Wednesday, January 24, 2018

World consumption of tea

Tea was brought to Japan from China in the 8th century by Zen, a kind of Buddhism, priests. Tea from leaves of Camellia sinensis, a plant of the Theaceae family, today is consumed by more than two thirds of the world’s population.

Since tea arrived in Europe from China and Japan in the 1600s, it has become the second most popular drink in the world, behind only water. It’s a $44 billion market, and world production tops 5 million tons.

According to Roy Morgan Research from 2016, one-in-two Australians drink at least one cup of tea a week. Women are more likely to be tea-drinkers than men. According to the Tea Association of the USA, the U.S. imported 288 million pounds of tea in 2016 at a cost of $12 billion, and brewed the stuff into 84 billion servings or about 3.8 billion gallons.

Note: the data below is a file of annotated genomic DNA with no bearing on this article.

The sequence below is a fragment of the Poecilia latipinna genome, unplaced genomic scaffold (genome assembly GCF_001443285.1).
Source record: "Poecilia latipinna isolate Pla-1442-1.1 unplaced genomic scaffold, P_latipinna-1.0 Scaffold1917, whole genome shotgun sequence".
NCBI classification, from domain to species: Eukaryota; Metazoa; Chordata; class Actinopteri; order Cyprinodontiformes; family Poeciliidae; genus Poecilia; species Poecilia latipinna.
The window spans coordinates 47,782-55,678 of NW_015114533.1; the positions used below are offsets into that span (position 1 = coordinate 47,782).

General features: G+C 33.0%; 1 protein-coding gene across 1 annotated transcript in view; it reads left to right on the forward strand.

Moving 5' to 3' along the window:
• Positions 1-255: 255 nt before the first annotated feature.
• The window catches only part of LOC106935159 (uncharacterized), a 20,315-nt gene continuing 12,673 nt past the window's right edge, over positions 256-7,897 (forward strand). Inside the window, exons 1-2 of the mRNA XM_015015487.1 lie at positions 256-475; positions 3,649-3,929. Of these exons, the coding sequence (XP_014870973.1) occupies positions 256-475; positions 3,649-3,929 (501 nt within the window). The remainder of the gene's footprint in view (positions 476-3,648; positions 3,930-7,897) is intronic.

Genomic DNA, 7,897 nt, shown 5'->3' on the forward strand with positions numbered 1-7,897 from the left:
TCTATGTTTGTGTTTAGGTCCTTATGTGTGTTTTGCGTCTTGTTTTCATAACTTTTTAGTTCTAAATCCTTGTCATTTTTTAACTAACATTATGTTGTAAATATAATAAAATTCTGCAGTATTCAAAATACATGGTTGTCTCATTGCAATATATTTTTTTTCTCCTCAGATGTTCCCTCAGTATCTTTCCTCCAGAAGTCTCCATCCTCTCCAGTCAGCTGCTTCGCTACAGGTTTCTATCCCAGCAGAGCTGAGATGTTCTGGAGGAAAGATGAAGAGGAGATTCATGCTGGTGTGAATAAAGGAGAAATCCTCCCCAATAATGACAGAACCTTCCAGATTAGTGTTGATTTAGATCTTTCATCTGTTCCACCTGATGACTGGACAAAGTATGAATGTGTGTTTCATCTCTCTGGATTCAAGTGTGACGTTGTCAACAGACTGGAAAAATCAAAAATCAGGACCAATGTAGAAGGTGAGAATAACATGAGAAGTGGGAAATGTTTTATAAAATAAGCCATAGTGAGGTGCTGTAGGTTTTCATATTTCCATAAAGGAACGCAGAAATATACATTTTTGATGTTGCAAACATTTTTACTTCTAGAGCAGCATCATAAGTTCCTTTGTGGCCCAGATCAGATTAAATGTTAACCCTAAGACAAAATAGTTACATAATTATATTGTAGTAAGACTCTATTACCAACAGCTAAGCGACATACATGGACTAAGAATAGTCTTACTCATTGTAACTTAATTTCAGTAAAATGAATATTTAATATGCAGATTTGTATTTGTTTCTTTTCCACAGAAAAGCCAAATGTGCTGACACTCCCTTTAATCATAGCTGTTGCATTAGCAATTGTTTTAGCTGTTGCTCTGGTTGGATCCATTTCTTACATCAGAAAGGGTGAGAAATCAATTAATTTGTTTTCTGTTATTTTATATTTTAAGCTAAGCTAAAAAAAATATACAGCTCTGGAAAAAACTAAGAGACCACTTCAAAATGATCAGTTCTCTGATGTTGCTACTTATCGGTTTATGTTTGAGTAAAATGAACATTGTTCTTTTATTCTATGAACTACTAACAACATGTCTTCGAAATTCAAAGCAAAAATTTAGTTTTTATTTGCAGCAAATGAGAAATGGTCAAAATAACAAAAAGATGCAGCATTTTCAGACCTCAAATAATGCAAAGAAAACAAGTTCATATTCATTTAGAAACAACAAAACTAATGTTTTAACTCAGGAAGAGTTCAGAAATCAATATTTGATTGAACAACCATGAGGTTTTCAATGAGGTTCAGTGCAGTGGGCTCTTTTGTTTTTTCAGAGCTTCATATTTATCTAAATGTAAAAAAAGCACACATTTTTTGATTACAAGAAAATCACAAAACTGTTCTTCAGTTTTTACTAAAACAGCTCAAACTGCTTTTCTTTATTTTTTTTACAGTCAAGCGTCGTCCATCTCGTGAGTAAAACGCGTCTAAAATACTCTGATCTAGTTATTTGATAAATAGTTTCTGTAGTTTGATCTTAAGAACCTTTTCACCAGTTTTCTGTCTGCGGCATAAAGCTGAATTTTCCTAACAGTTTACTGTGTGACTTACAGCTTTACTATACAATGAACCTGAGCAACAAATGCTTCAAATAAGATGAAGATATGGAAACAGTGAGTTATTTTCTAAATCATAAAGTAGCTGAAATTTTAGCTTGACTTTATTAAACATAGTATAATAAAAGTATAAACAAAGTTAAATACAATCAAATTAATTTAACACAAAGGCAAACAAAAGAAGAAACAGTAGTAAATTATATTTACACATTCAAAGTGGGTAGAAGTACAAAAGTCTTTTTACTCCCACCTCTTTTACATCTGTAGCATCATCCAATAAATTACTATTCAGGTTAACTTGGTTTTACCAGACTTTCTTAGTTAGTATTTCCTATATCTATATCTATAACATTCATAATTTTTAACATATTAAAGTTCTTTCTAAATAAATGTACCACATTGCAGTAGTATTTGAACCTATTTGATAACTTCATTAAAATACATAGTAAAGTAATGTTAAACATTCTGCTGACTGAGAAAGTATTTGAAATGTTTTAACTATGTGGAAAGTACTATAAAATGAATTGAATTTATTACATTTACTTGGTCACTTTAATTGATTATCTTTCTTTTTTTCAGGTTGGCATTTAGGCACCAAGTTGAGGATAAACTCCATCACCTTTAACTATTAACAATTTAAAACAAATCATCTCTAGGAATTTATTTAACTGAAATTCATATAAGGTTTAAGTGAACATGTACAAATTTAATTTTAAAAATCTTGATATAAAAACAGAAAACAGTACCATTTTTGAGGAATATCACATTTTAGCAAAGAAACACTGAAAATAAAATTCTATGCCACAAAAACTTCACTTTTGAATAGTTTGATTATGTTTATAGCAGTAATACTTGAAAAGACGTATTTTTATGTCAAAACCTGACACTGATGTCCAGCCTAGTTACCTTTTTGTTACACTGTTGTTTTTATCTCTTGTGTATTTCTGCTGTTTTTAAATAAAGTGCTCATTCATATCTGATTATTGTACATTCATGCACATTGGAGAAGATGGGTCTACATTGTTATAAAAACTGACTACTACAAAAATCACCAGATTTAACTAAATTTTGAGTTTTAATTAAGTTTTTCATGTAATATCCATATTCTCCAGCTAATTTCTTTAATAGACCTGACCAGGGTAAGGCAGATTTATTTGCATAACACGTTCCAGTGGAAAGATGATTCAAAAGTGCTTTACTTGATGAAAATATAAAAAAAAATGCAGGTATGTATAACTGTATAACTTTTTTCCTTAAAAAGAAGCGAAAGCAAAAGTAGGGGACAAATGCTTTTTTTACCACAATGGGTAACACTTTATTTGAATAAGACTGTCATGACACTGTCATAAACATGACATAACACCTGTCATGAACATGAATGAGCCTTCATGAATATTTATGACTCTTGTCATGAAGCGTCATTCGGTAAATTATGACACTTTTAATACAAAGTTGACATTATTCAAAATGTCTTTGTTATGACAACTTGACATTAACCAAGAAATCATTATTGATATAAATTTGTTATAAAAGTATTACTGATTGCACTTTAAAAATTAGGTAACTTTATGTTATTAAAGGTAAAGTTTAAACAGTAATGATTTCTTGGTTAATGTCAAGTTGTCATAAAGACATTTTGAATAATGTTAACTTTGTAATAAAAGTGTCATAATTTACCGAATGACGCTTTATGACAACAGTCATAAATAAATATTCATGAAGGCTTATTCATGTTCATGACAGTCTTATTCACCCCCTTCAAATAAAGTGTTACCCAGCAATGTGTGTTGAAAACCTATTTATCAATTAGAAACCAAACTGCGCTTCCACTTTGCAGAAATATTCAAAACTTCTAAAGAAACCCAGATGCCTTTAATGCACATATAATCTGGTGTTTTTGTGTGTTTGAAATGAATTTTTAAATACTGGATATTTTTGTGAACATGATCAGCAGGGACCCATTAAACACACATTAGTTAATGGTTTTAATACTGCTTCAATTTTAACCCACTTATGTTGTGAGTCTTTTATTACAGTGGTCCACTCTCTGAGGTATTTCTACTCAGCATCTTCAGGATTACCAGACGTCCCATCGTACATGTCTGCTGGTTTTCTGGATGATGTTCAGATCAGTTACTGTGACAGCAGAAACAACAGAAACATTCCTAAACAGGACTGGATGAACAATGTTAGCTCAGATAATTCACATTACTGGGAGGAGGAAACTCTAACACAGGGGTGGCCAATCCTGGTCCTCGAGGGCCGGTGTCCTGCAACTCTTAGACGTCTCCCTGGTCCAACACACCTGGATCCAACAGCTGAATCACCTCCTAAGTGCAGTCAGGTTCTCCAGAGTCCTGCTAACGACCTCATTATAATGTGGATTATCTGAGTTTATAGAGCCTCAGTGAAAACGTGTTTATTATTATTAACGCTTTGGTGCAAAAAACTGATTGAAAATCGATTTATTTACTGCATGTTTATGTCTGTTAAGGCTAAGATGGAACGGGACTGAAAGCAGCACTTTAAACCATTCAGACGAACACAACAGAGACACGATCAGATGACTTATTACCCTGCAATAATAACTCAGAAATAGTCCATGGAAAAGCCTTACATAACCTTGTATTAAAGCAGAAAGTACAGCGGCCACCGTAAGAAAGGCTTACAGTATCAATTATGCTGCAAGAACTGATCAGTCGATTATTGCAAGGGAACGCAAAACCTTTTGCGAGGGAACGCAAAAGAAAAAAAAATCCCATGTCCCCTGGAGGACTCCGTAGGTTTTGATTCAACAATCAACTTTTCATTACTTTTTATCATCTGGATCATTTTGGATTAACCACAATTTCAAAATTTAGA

The tea plant is cultivated in more than 30 countries. Approximately 2.5 million metric tons of dried teas are produced annually. Production involves a series of drying and fermenting steps.

Green tea is consumed primarily in some Asian countries, such as Japan, Korea, China and India and a few countries in North Africa and Middle East. Black tea is consumed in some Asian countries and Western nations. Oolong tea is consumed southeastern China and Taiwan. Drinking tea offers health advantages, from reducing risk of depression to minimizing the likelihood of having a stroke.
World consumption of tea
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